The Inscription will be displayed to the public, starting tomorrow, at the Israel Museum, Jerusalem, as part of a new exhibit presenting unique artifacts from the capital. The Inscription was discovered during the Israel Antiquities Authority excavations near the Jerusalem International Convention Center (Binyanei Ha’Uma)
An exciting find from Jerusalem was presented for the first time today (Tuesday, 9 October 2018) during a joint press conference of the Israel Antiquities Authority and the Israel Museum: a unique stone inscription dating to the Second Temple Period (first century CE), mentioning Jerusalem, written in Hebrew letters, and using the spelling as we know it today.
The inscription was found this last winter near the Jerusalem International Convention Center (Binyanei Ha’Uma), during an excavation directed by the IAA’s Danit Levy, prior to the construction of a new road, undertaken and funded by Moriah – the Jerusalem Development Company and the Jerusalem Development Authority. During the excavations, the foundations of a Roman structure were exposed, which were supported by columns. The most important discovery was a stone column drum, reused in the Roman structure, upon which the Aramaic inscription appears, written in Hebrew letters typical of the Second Temple Period, around the time of Herod the Great’s reign. The inscription reads:
Hananiah son of
Prof. Ido Bruno, Director of the Israel Museum, stated: “As a resident of Jerusalem, I am extremely excited to read this inscription, written 2,000 years ago, especially when I think that this inscription will be accessible to every child that can read and uses the same script used two millennia ago. The important and interesting cooperation between the IAA and the Israel Museum, brought to light in the handling and display of new finds, provides an opportunity for the public to be exposed to important discoveries from all over the country, learning about the ancient cultures that developed in Israel over generations.”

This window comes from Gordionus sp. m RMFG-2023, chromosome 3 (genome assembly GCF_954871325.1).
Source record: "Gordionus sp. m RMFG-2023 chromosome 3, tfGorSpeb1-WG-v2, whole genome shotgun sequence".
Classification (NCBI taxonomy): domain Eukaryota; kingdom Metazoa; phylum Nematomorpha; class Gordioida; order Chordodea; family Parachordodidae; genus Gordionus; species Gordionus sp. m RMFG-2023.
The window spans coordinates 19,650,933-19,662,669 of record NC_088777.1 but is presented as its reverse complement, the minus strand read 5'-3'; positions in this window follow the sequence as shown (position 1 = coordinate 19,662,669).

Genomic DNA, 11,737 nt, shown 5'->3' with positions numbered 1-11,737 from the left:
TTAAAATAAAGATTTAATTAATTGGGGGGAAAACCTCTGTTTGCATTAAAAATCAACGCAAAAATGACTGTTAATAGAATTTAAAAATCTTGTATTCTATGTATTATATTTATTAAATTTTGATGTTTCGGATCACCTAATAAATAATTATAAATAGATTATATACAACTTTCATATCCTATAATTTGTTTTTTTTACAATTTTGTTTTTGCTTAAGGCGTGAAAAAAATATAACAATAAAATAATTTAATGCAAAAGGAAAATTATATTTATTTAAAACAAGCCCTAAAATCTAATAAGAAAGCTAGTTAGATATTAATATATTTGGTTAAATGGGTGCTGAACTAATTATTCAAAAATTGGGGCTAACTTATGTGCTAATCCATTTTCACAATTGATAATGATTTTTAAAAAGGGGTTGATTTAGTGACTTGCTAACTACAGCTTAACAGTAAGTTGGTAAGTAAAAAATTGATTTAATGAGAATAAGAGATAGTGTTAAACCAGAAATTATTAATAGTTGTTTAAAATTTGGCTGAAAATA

Dr. Yuval Baruch, Jerusalem Regional Archaeologist of the Israel Antiquities Authority, and Prof. Ronny Reich of Haifa University, who read and studied the inscription, note that “First and Second Temple period inscriptions mentioning Jerusalem are quite rare. But even more unique is the complete spelling of the name as we know it today, which usually appears in the shorthand version. This is the only stone inscription of the Second Temple period known where the full spelling appears. This spelling is only known in one other instance, on a coin of the Great Revolt against the Romans (66-70 CE). The unusual spelling is also attested to in the Bible, where Jerusalem appears 660 times, with only 5 mentions – of a relatively late date – having the full spelling (Jeremiah 26:18, Esther 2:6, 2 Chronicles 25:1, 2 Chronicles 32: 9, and 2 Chronicles 25: 1).”
According to Dudy Mevorach, Chief Curator of Archaeology at the Israel Museum, “the archaeological context of the inscription does not allow us to determine where it was originally displayed, or who Hananiah son of Dodalos was. But it is likely that he was an artist-potter, the son of an artist-potter, who adopted a name from the Greek mythological realm, following Daedalus, the infamous artist. It is interesting that he decided to add his origin from nearby Jerusalem to his family name.”